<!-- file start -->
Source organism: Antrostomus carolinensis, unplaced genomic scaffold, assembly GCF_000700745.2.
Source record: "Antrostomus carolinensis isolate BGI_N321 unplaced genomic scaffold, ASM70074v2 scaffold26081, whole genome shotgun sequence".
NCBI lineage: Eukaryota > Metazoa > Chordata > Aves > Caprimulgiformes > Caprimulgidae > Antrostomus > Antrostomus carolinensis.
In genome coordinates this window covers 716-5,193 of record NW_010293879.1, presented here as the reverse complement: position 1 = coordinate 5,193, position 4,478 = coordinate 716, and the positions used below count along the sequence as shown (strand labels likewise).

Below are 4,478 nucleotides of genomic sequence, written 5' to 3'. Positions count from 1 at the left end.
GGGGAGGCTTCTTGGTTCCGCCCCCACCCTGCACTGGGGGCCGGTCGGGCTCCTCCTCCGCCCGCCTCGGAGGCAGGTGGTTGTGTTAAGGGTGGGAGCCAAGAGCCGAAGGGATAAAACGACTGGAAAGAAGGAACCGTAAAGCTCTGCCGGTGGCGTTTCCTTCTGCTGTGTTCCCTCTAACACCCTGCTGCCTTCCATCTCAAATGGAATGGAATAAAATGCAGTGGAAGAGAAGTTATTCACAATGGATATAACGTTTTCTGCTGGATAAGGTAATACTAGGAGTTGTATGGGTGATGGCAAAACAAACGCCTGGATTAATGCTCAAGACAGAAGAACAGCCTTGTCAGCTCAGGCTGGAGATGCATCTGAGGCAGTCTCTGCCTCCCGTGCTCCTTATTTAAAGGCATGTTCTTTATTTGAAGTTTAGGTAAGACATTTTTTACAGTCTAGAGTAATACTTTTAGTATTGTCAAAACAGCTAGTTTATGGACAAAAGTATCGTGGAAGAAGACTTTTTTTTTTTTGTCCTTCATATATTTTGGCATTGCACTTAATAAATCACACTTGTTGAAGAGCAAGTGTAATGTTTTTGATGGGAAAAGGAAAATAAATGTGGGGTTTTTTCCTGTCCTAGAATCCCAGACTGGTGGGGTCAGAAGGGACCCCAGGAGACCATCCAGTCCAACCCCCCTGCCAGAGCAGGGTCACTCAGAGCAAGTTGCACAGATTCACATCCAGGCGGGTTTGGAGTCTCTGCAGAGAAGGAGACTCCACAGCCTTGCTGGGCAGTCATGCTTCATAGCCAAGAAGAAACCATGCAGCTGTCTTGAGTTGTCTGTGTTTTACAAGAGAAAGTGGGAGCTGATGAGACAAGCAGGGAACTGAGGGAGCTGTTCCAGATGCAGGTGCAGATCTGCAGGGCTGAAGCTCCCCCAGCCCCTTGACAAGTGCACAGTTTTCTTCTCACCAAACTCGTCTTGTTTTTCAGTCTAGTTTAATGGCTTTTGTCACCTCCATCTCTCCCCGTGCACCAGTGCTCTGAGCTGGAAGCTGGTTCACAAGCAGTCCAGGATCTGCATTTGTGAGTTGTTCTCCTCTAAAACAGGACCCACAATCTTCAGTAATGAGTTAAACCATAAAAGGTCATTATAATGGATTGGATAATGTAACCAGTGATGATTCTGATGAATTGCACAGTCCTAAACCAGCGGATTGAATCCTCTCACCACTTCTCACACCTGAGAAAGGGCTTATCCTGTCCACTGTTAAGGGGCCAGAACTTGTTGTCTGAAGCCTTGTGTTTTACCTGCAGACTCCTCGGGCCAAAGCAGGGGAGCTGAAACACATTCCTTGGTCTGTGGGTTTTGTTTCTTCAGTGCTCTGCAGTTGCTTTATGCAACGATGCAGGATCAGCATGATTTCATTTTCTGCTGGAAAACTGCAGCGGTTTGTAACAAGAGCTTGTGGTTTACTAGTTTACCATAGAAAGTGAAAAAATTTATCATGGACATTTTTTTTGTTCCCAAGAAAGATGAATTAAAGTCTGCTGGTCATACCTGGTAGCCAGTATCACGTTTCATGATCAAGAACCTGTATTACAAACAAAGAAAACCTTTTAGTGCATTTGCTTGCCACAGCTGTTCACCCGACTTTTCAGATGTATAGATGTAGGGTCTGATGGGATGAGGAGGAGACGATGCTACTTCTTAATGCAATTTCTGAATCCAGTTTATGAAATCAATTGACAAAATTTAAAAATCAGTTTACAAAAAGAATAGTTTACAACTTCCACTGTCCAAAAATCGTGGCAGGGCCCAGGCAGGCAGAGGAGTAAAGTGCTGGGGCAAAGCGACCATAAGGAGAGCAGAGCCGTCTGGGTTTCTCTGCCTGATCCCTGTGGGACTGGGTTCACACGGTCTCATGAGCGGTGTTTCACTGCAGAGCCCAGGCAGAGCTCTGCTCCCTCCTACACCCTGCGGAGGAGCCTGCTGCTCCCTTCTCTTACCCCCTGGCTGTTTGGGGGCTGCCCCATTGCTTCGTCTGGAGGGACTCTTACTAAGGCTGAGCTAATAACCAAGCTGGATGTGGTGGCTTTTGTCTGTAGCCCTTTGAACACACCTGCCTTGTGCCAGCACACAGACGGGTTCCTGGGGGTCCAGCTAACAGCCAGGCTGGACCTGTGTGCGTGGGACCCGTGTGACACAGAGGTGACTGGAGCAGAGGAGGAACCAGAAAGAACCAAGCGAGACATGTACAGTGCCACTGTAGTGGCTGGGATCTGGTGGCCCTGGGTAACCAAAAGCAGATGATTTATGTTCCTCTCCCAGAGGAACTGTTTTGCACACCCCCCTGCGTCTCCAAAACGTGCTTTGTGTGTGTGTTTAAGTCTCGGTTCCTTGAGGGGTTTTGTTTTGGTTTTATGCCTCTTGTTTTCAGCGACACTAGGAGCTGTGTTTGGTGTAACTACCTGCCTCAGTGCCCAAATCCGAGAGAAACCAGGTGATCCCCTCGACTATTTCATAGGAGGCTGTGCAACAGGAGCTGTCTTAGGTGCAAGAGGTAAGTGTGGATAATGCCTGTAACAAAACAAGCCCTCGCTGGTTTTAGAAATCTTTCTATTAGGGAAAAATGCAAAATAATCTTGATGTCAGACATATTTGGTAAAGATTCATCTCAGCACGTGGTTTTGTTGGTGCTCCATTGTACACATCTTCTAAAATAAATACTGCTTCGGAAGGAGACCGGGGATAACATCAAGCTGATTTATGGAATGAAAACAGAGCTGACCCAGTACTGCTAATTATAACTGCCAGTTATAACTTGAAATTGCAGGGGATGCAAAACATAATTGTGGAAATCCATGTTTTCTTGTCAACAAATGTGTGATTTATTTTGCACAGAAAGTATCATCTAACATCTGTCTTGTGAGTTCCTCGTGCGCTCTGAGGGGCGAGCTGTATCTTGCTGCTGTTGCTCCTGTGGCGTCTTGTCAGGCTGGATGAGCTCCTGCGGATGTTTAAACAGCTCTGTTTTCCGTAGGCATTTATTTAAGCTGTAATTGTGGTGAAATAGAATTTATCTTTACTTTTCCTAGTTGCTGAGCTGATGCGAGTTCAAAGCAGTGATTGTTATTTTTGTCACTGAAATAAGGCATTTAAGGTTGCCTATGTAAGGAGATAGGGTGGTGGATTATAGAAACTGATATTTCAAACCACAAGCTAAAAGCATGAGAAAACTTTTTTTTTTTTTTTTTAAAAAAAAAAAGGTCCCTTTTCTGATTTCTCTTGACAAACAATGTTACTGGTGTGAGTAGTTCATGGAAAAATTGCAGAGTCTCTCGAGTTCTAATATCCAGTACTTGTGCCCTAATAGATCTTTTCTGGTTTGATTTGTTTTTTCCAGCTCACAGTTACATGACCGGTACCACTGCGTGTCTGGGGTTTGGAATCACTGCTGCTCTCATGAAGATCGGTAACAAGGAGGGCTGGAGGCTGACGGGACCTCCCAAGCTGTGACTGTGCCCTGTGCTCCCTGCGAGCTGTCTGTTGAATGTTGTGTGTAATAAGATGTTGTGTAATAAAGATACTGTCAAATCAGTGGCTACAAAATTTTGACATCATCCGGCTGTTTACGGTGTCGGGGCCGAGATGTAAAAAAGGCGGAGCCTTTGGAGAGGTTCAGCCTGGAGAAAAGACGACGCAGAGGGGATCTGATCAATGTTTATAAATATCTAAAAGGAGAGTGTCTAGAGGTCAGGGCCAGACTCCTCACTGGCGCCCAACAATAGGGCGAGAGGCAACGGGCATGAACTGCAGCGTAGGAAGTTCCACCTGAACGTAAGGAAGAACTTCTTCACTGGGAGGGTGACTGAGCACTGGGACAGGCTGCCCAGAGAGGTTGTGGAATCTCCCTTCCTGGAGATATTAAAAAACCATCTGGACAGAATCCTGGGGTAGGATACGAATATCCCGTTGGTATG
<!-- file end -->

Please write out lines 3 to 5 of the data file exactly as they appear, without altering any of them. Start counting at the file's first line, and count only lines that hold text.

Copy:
NCBI lineage: Eukaryota > Metazoa > Chordata > Aves > Caprimulgiformes > Caprimulgidae > Antrostomus > Antrostomus carolinensis.
In genome coordinates this window covers 716-5,193 of record NW_010293879.1, presented here as the reverse complement: position 1 = coordinate 5,193, position 4,478 = coordinate 716, and the positions used below count along the sequence as shown (strand labels likewise).

Below are 4,478 nucleotides of genomic sequence, written 5' to 3'. Positions count from 1 at the left end.